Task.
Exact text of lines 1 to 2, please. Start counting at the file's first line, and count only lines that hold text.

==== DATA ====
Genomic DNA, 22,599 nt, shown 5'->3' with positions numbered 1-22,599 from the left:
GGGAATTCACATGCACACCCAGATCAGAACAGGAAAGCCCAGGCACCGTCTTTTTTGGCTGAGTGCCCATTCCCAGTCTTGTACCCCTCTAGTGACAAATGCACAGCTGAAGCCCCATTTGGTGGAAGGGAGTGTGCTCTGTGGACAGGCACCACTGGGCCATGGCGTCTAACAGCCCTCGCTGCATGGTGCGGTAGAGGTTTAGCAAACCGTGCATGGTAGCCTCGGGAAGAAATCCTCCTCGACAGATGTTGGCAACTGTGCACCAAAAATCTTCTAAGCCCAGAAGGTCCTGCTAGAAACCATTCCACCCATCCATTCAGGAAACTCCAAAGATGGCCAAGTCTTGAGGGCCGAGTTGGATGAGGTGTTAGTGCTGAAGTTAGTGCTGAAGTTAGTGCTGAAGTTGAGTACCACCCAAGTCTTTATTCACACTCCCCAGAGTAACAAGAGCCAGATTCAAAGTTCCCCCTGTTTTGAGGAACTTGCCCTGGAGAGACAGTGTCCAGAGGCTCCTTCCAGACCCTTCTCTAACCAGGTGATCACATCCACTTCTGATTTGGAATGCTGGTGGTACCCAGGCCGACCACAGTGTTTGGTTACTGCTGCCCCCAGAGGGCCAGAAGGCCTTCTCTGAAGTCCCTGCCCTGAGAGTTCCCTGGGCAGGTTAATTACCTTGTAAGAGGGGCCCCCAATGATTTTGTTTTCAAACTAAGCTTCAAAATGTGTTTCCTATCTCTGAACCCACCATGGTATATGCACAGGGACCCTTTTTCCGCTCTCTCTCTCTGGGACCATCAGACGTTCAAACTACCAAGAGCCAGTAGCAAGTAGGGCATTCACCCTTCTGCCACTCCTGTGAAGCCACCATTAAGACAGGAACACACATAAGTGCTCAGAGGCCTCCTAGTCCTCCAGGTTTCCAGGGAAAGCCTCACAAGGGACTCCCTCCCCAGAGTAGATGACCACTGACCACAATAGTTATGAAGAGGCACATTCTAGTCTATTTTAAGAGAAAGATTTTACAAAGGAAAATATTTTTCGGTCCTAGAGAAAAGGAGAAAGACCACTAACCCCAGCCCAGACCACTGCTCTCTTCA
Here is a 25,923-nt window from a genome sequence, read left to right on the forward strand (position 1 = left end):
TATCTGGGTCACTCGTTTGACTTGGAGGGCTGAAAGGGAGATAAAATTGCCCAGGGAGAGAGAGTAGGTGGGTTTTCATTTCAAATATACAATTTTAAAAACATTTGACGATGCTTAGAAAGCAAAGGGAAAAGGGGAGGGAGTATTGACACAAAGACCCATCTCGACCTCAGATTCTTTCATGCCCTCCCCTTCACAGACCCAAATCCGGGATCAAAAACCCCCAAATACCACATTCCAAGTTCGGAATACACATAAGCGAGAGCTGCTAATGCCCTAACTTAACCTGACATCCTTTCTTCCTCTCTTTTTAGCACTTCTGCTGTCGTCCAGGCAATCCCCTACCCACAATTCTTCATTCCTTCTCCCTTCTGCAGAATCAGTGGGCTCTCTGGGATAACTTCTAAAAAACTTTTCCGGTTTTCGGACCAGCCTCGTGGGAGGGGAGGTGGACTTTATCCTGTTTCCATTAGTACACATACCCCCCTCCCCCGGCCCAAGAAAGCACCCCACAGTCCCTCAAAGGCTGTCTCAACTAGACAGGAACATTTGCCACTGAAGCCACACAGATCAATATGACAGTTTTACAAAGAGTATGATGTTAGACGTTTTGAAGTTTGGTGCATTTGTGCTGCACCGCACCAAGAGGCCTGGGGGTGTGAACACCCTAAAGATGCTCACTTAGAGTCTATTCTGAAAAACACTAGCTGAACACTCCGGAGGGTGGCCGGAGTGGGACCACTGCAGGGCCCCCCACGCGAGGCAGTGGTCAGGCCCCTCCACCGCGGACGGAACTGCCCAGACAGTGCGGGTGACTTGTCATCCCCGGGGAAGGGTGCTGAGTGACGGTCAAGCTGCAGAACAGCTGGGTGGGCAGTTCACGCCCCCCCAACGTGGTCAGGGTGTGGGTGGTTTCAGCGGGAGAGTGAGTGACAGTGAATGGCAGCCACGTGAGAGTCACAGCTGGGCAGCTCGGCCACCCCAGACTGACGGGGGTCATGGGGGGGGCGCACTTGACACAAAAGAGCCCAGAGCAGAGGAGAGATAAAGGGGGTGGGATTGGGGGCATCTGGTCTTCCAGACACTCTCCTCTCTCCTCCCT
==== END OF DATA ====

Genomic DNA, 22,599 nt, shown 5'->3' with positions numbered 1-22,599 from the left:
GGGAATTCACATGCACACCCAGATCAGAACAGGAAAGCCCAGGCACCGTCTTTTTTGGCTGAGTGCCCATTCCCAGTCTTGTACCCCTCTAGTGACAAATGCACAGCTGAAGCCCCATTTGGTGGAAGGGAGTGTGCTCTGTGGACAGGCACCACTGGGCCATGGCGTCTAACAGCCCTCGCTGCATGGTGCGGTAGAGGTTTAGCAAACCGTGCATGGTAGCCTCGGGAAGAAATCCTCCTCGACAGATGTTGGCAACTGTGCACCAAAAATCTTCTAAGCCCAGAAGGTCCTGCTAGAAACCATTCCACCCATCCATTCAGGAAACTCCAAAGATGGCCAAGTCTTGAGGGCCGAGTTGGATGAGGTGTTAGTGCTGAAGTTAGTGCTGAAGTTAGTGCTGAAGTTGAGTACCACCCAAGTCTTTATTCACACTCCCCAGAGTAACAAGAGCCAGATTCAAAGTTCCCCCTGTTTTGAGGAACTTGCCCTGGAGAGACAGTGTCCAGAGGCTCCTTCCAGACCCTTCTCTAACCAGGTGATCACATCCACTTCTGATTTGGAATGCTGGTGGTACCCAGGCCGACCACAGTGTTTGGTTACTGCTGCCCCCAGAGGGCCAGAAGGCCTTCTCTGAAGTCCCTGCCCTGAGAGTTCCCTGGGCAGGTTAATTACCTTGTAAGAGGGGCCCCCAATGATTTTGTTTTCAAACTAAGCTTCAAAATGTGTTTCCTATCTCTGAACCCACCATGGTATATGCACAGGGACCCTTTTTCCGCTCTCTCTCTCTGGGACCATCAGACGTTCAAACTACCAAGAGCCAGTAGCAAGTAGGGCATTCACCCTTCTGCCACTCCTGTGAAGCCACCATTAAGACAGGAACACACATAAGTGCTCAGAGGCCTCCTAGTCCTCCAGGTTTCCAGGGAAAGCCTCACAAGGGACTCCCTCCCCAGAGTAGATGACCACTGACCACAATAGTTATGAAGAGGCACATTCTAGTCTATTTTAAGAGAAAGATTTTACAAAGGAAAATATTTTTCGGTCCTAGAGAAAAGGAGAAAGACCACTAACCCCAGCCCAGACCACTGCTCTCTTCA